As business interest in Africa continues to accelerate, there is a growing realisation by leading franchisors that their brands have to be in Africa, a factor that is leading both international and South African brands to steadily expand their operations into key regional markets.

Philip Myburgh, Head of Franchising, Rest of Africa at Standard Bank, says that South Africa has been the first entry point for most brands, but a combination of subdued economic growth and market saturation is leading franchisors to look for opportunities across the borders.

“Many franchises have found that their products are more appealing in South Africa because they cater to a broad range of household income groups. However, when moving across borders into sub-Saharan Africa, input costs are significantly higher which in turn makes the purchase price for consumers higher. This often impacts on the size of target market segments and reduces sales. Depending on the infrastructure available in some countries, costs can be further escalated by the need to supply outlets with generators to avoid power failures.”

“Shopping malls, traditionally a location point for many franchises, are not as common in the rest of Africa as they are in South Africa.”

“Add significant supply chain issues and the challenges involved with finding suitable outlet locations and the picture becomes more complicated. The price point at which a burger or similar product comes into the market in Africa becomes critical. Franchisors are left facing the challenge of removing cost from the product in order to gain market share.”

Local legislation can also come into play. In many countries, the importation of specific foodstuffs is prohibited in order to protect local producers. “As there are often limited suppliers of these foodstuffs available, the franchisor becomes a ‘price taker’ rather than a ‘price setter’. Maintaining quality, with products adhering to the franchisor’s internationally pre-set standards, also becomes a challenge,” says Mr Myburgh, adding that enforcing corporate standards according to branding and the ‘corporate look and feel’ of an outlet can also involve importing the materials needed for store construction.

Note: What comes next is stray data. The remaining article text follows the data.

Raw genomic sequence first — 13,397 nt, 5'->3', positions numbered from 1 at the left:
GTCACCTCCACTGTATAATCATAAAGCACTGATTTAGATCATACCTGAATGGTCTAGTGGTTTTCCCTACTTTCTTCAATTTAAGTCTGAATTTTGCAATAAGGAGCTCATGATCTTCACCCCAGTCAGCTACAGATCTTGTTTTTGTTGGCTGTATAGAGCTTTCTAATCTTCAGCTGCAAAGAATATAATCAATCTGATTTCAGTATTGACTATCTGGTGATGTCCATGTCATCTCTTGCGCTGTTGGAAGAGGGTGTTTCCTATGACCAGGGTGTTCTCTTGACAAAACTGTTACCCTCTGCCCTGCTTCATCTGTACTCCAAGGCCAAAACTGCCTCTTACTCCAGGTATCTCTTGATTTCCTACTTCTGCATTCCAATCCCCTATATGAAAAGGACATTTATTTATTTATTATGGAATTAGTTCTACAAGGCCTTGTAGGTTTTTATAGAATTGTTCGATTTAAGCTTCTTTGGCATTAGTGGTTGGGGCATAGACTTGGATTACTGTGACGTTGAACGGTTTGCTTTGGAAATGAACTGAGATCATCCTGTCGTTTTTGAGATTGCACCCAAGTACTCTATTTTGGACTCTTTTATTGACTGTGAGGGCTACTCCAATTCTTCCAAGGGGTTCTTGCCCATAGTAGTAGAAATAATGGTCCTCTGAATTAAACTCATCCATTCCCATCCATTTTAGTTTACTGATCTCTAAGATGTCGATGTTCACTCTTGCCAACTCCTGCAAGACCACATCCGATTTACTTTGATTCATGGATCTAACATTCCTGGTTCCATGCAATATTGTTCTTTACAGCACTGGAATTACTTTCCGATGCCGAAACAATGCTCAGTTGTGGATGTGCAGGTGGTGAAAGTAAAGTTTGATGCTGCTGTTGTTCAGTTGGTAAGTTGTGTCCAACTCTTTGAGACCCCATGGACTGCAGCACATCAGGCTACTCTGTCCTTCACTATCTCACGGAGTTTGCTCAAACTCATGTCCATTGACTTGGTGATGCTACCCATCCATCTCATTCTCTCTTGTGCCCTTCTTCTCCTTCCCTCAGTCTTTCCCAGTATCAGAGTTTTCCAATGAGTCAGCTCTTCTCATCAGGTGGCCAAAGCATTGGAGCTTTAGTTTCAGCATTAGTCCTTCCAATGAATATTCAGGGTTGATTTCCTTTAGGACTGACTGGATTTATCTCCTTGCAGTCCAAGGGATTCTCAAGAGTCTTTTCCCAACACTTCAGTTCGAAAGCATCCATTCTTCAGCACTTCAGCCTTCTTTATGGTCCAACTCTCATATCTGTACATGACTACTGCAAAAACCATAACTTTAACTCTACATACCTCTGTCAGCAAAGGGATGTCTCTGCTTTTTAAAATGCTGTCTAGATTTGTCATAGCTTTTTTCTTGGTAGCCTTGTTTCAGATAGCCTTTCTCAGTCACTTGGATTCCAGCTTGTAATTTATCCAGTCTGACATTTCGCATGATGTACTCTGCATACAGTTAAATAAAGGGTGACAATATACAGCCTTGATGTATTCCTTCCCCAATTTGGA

Franchisors expanding into Africa need to consider skills availability and the establishment of training programmes for potential franchise holders.

Many of the bigger brands have opted, at a high cost, to train franchisees, managers and other key staff at their training academies in South Africa. Well trained managers and staff are key to creating and delivering a consistent customer experience.

Mr Myburgh says this is regarded as a necessity by franchisors whose ultimate aim is to guarantee the integrity and values attached to their brands. The positive result is that franchises are playing a major role in raising skills levels in the countries within which they operate. Many of these brand’s academies have accredited courses, where people return to their home countries with skills and help to grow the food sectors in their local markets.

“Despite these considerations, more and more quick service restaurant brands are entering Africa because that is where the opportunity is. They have to be in Africa as Africa is one of the final, untapped frontiers available for expansion; a place where the most significant rewards will be realised by those who break into the markets first.”

Brands with a long history in South Africa have significant advantages when it comes to taking household names into the continent. Some of these advantages are:

  • A better understanding of African markets, something still lacking in franchisors  operating out of North America and Europe.
  • Markets within the SADC group of nations have similar market conditions to South Africa, making establishment of operations considerably easier.
  • As expansion moves ‘northwards’ into the continent, the respect that South Africans have for the uniqueness of each market offers considerable advantages. This stands in strong contrast to Western international players who often tend to view Africa as a homogenous market.
  • Understanding that creating local partnerships involves more than just locating someone with the equity available to represent and market a brand in a region. The partner involved must understand how to work within a franchise model and adapt to prevailing local socio-economic circumstances.

“The concept of franchising is a fairly new concept in many African countries. There is no doubt that as the franchise models start maturing and understanding increases, the benefits available to franchises entering these markets will become apparent,” says Mr Myburgh.

Press release by Magna-Carta.

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